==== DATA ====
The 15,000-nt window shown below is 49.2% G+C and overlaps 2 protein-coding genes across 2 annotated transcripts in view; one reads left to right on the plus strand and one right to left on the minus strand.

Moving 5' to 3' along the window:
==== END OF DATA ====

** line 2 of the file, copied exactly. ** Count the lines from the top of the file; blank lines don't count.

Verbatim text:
Moving 5' to 3' along the window: